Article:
Spy Games in the English Civil War
The King’s Spy (2021), by Mark Turnbull
Mark Turnbull’s novella begins at the Battle of Naseby in June 1645, where we meet our protagonist, a Royalist captain named Maxwell Walker whose wife has been killed by enemy soldiers seeking loot, and tracks the three months after this crushing Parliamentary victory, when the outcome of the First English Civil War was in the wind. This focus on the individual amid the events around him allows for a narrative that brilliantly blends together the real timeline of events with the kind of granular personal detail that fiction allows, giving a vivid portrayal of the texture and rhythm of life in seventeenth-century England, from the language to weekly wages to the nature and speed of communications.
Turnbull gives a gnarly depiction of the scene at Naseby, the “smoke of battle that turned every man to a mere grey shadow”, and the brutality inflicted and absorbed. At one point Walker cuts down a Parliamentary soldier with his sword, “only for it to become stuck somewhere within the man’s ribcage”. With the Royalists defeated at arms, the task then is to avoid compounding this loss by allowing the enemy to lay hands on the ciphers that will let them read the letters captured from King Charles I’s baggage train. Such a thing would be of a “propaganda value … worth the equivalent of an entire army”, as the King’ advisers lament.
The spy-war aspect of the English Civil Wars, as with the intelligence dimension in much history, is too often left out of the story. Here, the espionage contest of the English Civil Wars is restored, with all the timeless elements that the second-oldest profession entails—the murk about who is doing what for whom, the deception operations (which sometimes, as in this case, succeed only too well), the fluidity of ultimate allegiances—plus the peculiarities of practicing that profession in the specific setting of the Wars of the Three Kingdoms.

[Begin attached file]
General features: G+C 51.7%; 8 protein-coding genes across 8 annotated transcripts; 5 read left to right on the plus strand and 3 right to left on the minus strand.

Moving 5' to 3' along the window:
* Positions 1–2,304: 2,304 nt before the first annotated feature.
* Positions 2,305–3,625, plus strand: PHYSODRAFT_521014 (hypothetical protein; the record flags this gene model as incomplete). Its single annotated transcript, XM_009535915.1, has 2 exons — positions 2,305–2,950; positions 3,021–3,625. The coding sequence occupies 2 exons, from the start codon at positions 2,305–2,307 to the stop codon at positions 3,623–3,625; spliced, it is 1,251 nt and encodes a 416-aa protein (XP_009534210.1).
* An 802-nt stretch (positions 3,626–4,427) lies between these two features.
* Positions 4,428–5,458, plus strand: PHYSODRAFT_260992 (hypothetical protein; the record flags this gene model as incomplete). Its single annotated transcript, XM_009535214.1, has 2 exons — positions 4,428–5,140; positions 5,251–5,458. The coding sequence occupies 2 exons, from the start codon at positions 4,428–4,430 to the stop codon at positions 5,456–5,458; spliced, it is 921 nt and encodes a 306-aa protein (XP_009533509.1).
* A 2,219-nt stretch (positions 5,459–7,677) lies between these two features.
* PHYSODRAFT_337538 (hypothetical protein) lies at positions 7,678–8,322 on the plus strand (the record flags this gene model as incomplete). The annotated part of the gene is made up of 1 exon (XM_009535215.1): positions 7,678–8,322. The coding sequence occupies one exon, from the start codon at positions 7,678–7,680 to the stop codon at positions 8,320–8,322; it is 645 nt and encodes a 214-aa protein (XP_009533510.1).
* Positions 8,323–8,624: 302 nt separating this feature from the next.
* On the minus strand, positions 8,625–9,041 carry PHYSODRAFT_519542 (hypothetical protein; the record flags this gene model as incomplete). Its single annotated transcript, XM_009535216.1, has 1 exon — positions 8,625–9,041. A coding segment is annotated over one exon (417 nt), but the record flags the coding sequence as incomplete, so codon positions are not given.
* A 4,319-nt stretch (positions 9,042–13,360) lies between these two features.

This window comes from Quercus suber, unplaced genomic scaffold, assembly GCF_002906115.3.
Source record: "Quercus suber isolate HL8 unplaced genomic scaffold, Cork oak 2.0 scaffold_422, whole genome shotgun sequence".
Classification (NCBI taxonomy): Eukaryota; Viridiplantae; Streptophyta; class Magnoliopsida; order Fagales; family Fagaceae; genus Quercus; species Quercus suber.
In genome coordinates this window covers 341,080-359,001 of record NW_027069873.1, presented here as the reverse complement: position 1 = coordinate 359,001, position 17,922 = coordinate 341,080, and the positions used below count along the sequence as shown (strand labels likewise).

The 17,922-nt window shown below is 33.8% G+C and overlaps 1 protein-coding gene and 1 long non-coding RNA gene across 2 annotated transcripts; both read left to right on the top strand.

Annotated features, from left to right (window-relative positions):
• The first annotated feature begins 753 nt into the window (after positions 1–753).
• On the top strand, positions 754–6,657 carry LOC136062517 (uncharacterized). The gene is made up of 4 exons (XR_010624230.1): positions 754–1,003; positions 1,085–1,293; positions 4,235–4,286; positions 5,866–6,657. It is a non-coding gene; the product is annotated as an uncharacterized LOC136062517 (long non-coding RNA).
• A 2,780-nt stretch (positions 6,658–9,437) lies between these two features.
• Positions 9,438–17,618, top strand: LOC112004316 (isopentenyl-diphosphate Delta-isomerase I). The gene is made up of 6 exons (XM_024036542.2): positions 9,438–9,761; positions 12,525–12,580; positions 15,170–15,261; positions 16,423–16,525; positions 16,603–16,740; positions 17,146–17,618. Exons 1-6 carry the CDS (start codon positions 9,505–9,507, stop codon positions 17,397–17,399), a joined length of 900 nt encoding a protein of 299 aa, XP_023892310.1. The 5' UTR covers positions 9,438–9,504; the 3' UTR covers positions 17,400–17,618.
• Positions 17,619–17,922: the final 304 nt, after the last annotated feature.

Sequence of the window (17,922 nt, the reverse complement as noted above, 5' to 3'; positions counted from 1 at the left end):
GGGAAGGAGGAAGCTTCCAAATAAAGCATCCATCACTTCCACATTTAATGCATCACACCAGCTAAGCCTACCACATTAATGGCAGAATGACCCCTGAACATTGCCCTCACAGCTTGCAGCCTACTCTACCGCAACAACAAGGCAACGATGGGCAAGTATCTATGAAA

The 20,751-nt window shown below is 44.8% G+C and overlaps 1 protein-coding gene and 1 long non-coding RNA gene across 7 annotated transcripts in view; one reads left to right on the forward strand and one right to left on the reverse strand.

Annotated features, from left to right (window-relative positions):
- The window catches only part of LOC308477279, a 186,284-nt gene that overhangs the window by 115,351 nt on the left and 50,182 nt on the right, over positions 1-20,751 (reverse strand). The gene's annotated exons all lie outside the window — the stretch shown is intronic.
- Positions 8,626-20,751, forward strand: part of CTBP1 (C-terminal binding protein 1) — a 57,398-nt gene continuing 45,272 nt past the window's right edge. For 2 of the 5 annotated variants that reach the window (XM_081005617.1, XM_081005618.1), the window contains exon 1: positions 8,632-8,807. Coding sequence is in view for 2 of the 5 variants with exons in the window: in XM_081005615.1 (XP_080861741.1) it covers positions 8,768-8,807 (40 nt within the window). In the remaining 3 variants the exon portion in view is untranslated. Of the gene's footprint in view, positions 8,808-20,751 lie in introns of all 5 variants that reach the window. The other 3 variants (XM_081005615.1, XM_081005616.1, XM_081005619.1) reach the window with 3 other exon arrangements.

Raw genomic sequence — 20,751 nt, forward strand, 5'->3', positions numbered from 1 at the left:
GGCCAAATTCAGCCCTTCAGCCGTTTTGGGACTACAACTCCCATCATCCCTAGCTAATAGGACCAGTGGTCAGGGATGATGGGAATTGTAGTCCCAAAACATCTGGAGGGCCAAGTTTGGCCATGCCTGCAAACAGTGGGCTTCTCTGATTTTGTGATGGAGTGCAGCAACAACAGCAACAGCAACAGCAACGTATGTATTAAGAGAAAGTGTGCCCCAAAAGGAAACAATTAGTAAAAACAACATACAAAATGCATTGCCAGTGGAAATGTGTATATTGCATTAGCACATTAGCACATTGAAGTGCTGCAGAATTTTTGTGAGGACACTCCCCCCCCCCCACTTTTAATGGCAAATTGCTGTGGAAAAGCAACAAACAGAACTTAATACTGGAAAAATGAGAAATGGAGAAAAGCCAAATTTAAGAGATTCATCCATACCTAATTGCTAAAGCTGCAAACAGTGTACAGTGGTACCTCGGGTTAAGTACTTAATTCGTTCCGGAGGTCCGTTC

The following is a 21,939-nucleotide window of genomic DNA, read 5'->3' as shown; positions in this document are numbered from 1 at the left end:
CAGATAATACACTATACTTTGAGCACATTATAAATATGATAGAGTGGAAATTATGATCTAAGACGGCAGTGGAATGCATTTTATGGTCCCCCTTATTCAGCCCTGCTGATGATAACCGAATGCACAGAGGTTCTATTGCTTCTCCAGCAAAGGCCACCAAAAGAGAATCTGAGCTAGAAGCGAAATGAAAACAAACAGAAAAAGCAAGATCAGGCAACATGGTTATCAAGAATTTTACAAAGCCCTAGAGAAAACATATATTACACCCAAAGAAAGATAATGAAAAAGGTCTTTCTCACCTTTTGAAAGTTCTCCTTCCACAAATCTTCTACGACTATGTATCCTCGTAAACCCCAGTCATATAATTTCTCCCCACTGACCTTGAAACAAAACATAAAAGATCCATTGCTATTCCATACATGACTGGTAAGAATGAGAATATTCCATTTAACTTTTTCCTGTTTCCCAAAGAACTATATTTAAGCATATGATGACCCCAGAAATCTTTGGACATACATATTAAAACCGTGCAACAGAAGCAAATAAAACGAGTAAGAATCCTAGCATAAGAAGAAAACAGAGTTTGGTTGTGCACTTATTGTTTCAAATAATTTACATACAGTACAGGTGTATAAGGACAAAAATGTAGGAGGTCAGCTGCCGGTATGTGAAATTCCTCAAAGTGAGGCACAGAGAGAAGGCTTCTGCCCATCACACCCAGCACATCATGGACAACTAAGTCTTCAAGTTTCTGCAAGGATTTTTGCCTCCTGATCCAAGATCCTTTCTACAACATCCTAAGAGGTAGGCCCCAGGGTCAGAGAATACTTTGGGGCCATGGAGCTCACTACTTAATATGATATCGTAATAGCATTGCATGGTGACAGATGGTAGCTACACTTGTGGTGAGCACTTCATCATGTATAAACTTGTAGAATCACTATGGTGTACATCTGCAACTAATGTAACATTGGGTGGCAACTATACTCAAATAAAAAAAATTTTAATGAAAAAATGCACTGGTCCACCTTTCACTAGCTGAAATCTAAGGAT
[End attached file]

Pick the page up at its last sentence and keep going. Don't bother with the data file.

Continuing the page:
There are no hand-holding exposition-dumps to provide the background of the Civil Wars, only such information as occurs, so to say, “naturally”, as the story moves along, but this does not detract from this being a fast-paced book that is enjoyable to any reader; it merely makes it doubly so, if one has an interest in the period and events. A particularly enjoyable example is a vignette of the Naseby after-action meeting between Prince Rupert, the King’s nephew and the Royalist Commander-in-Chief, and Lord Digby, the King’s dismal Secretary of State.
Turnbull does not go into the origins of the Civil Wars, yet he clearly is not of the Marxist school that back-projects their ideologised vision of the world to cast the 1640s upheaval as an expression of proletariat rage against ruling class exploiters. He excellently shows the way the divisions cut across every social, professional, and economic cleavage in the country, and to the extent there was a geographic pattern to the Civil Wars, it was the Parliamentarians (holding London and the Home Counties), not the Royalists (with their heartlands in northern England and Wales, where they rode to gather support after Naseby), that had the loyalty of the “privileged”.
Relatedly, while giving full scope to the muddled and very human motives that moved people to fight—and to change sides (sometimes more than once)—in the language the two sides use towards each other throughout The King’s Spy, there is a recognition that religion was, if not completely determinative, then the key variable in where people landed once the country was divided by the sword. The Parliamentarians are Puritans, regarding their enemies as “popish” malignants and when areas fall under Puritan rule the statues and stained glass of the churches are swept away in ferocious bouts of iconoclasm, leading to one of the most dramatic set-pieces of the book. The Royalists, by contrast, regard their enemies as “rebels”—the term is a constant, as it was in reality—fired by zeal for an innovative creed that is alien to Protestantism.
Today is the 373rd anniversary of the King’s “execution”, an event—like the Civil Wars as a whole—that is too little remembered at a popular level in Britain. Good fiction can be helpful in reviving interest in forgotten periods. The King’s Spy is an excellent addition to such a project for the Civil Wars, and more than enough encouragement to get hold of the next instalment in Turnbull’s series.
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